CHIMACUM — All three Primary Election candidates running for the Jefferson Healthcare hospital commission favor a single-payer system and all three are pro-choice, they said at a heavily-attended forum in Chimacum.
More than 100 people attended Wednesday night’s candidate forum for the Position 1 seat on the hospital commission — Bernie Donanberg, Bruce McComas and Cheri Van Hoover — and for the three Primary Election candidates for the District 5 seat on the Chimacum School Board — Jared Shepherd, Wilma Hackman and Jack McKay.
Many left the Tri-Area Community Center after the hospital commission candidates spoke and before the school board hopefuls’ forum began.
The county elections office mailed out primary election ballots Wednesday. The top two votegetters in the primaries will be on the Nov. 7 general election ballot. Primary ballots must be postmarked by Aug. 1 or returned to a ballot drop-box by 8 p.m. Aug. 1.
Hospital commission candidates Donanberg, McComas and Van Hoover called health care a right, not a privilege, and said they favor a single-payer system.
“As a hospital district we need to advocate to the state and to the federal government to let them know we can’t go on like this,” Donanberg said. “Single-payer health care is democratic health care.”
Candidates also were asked about health care costs.
McComas noted that the hospital could look at way to reduce costs to pass savings along to patients and both McComas and Van Hoover said that the hospitals billing process needs to be reviewed.
“Billing is definitely an area in need of improvement,” Van Hoover said. “Transparency in that process and getting people insured are both still issues as well.”
One community member said that Jefferson County has historically had one of the highest abortion rates in the state.
All three candidates said they were pro-choice and supported abortion services in Jefferson County. Van Hoover, who pointed out that her candidacy has been endorsed by Planned Parenthood Votes, added that while she is pro-choice, she is also concerned about the county’s high abortion rate.
“I’d like to address that rate and see if we can help women earlier in the process with access to birth control and contraceptives,” Van Hoover said.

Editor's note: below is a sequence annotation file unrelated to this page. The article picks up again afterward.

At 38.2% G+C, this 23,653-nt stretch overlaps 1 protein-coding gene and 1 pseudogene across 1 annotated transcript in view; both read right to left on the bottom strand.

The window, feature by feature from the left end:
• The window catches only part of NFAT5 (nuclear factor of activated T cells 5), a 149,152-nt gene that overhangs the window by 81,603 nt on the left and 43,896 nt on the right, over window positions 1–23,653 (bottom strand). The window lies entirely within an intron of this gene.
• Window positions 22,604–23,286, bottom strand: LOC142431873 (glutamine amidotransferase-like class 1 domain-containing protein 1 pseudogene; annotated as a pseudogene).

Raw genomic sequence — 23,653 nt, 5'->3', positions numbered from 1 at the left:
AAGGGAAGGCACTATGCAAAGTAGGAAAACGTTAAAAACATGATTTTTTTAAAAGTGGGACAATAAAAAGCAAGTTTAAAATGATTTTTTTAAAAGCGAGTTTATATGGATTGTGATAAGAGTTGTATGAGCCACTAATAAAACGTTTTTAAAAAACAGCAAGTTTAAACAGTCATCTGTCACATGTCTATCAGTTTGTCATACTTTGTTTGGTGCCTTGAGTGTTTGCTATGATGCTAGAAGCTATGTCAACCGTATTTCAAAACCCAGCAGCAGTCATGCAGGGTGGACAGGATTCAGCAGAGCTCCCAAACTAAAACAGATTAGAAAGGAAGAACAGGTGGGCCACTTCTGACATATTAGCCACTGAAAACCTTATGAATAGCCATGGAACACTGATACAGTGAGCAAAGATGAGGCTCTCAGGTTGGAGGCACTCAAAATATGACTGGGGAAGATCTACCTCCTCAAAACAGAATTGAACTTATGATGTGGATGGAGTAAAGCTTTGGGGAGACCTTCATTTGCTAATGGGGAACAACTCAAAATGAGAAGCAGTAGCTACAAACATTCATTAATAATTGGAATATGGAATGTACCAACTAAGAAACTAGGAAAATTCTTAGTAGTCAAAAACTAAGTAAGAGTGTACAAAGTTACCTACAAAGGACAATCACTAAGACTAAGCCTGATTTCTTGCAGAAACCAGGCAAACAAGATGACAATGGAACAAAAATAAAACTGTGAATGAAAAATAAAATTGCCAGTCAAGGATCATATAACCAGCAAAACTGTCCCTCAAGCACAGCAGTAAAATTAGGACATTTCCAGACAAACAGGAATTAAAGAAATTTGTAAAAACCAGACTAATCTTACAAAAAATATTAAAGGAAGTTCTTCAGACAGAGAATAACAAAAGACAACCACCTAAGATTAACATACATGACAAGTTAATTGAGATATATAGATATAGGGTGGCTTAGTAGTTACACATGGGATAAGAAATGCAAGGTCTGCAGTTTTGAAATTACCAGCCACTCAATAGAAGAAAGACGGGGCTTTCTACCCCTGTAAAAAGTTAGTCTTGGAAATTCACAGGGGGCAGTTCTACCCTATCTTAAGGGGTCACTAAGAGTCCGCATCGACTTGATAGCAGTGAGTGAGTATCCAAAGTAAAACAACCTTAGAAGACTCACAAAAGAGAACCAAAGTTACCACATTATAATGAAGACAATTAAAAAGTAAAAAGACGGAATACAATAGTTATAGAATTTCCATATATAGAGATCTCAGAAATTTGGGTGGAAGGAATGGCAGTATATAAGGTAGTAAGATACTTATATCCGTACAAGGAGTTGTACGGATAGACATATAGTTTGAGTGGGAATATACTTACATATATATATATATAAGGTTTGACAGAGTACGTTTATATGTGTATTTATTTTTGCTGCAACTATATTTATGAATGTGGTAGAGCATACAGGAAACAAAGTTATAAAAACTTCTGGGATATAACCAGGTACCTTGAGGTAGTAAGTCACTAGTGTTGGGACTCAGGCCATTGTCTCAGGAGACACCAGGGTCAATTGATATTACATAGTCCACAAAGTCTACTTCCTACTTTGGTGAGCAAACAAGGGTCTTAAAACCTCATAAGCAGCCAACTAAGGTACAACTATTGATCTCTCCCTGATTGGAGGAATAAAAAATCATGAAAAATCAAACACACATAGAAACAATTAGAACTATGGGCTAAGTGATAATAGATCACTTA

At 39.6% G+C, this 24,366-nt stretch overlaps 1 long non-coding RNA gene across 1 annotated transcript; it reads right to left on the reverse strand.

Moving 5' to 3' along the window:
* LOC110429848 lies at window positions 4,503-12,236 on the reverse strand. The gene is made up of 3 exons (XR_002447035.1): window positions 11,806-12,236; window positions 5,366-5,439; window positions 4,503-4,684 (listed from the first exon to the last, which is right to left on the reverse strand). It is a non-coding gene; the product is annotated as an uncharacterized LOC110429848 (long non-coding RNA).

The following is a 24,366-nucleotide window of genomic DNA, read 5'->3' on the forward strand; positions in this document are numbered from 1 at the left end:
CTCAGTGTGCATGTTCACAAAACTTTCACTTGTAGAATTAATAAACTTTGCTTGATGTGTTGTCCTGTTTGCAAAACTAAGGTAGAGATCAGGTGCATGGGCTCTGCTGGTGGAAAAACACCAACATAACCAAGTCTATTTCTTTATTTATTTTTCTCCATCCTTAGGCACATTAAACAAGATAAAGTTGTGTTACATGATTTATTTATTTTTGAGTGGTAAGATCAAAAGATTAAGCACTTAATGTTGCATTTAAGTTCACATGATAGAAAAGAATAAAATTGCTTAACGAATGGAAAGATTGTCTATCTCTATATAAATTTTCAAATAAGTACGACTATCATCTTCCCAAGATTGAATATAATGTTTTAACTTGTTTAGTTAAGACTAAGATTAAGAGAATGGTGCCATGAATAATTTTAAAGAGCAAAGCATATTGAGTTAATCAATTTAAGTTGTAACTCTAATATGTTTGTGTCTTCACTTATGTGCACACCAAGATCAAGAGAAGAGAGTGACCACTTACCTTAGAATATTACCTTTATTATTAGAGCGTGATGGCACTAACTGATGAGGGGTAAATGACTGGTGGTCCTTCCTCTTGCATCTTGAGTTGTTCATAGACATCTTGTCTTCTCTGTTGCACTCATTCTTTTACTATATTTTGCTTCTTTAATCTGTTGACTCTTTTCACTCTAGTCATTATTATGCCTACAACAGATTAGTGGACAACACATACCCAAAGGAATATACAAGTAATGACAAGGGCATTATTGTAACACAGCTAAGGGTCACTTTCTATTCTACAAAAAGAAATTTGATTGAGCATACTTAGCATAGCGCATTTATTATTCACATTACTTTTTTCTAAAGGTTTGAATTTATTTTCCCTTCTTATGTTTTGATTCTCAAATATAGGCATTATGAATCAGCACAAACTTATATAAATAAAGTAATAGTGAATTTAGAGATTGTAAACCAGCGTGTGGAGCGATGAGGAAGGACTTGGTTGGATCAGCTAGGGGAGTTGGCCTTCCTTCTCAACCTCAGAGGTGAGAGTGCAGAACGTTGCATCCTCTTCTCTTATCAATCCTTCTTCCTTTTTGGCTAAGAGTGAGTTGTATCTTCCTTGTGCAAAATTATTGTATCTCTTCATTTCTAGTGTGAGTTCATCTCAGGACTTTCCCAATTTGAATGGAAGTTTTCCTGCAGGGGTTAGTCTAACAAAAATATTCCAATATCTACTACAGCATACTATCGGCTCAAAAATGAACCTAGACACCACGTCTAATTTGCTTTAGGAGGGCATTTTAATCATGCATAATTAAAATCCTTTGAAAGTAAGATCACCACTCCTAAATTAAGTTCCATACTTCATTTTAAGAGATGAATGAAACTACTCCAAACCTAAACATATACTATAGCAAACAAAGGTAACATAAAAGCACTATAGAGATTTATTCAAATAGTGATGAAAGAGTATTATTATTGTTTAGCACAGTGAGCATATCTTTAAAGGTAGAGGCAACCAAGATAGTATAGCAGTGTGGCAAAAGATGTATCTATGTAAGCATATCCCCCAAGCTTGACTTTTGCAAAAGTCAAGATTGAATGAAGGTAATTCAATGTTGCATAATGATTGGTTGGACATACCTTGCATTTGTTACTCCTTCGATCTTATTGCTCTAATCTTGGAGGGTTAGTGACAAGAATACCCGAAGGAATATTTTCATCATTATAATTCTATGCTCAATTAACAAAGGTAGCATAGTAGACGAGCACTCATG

All three candidates also agreed that there in a need to recruit and retain hospital staff and to focus on providing geriatric support to Jefferson County, which is one of the oldest counties in the state.
The hospital commissioner debate came down to the special skills that each candidate brought to the table.
Donanberg focused on his background in mental health as his best asset. Donanberg has a master’s degree in counseling and psychology and has worked at organizations in Skagit, Kitsap and Jefferson counties.
Most recently he was the director of what is now Discovery Behavioral Health, a local mental health care provider that was recently purchased by Jefferson Healthcare.
“That’s what really drew me to this race,” Donanberg said. “There’s no one else on the board with a mental health background. The system of mental health and substance abuse are completely different than the systems for basic health care, and I know the systems for mental health.”
McComas, the former general manager of Port Townsend Paper Corps. who current serves with a number of patient advocate groups at the hospital, said his financial background and ongoing work with the hospital gives him an edge over the other candidates.
“I am the only candidate, and would be the only one on the board, with a financial background,” McComas said. “I’m the only one who is currently, actively making the system better.”
McComas also said that he has a unique perspective as a patient caregiver. His wife was diagnosed with cancer in 2011 and died in October 2016; McComas said through the process he learned the ins and outs of health care from the perspectives of a patient and a caregiver.
Van Hoover is a former mid-wife and nurse practitioner who worked for 30 years as a health care provider in the San Francisco Bay Area and then in Clallam County – mostly recently in the now closed Sequim Planned Parenthood.
She said that her varied experience as health care provider, small business owner and previous work at a crisis center would make her a valuable member of the hospital board.
“There is not one person on the board that I don’t respect and that I couldn’t work with,” Van Hoover said.
The school board candidates’ forum was similar to that of the hospital commission candidates in that the candidates held almost identical positions.
The three discussed the need for school funding, especially since the Chimacum District recently saw a bond fail in the last election.
“There really didn’t seem to be a topic that stood out,” said Sheila Murphy, a member of the League of Women Voters, one of the organizations that put on Wednesday’s forum.
Jefferson County Editor/Reporter Cydney McFarland can be reached at 360-385-2335, ext. 55052, or at [email protected]